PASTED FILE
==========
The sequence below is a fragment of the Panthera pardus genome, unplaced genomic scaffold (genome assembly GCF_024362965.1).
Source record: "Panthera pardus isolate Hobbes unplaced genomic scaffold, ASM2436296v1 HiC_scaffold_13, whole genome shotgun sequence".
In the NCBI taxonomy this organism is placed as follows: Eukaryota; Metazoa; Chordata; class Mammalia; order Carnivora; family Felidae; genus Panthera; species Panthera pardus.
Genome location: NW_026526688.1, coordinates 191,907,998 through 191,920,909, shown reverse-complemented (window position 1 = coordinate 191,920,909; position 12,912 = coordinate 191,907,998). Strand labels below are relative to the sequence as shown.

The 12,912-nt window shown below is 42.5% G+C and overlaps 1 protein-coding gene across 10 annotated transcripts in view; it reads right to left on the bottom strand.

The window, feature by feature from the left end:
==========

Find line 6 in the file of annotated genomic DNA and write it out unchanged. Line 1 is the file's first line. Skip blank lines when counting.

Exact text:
The window, feature by feature from the left end: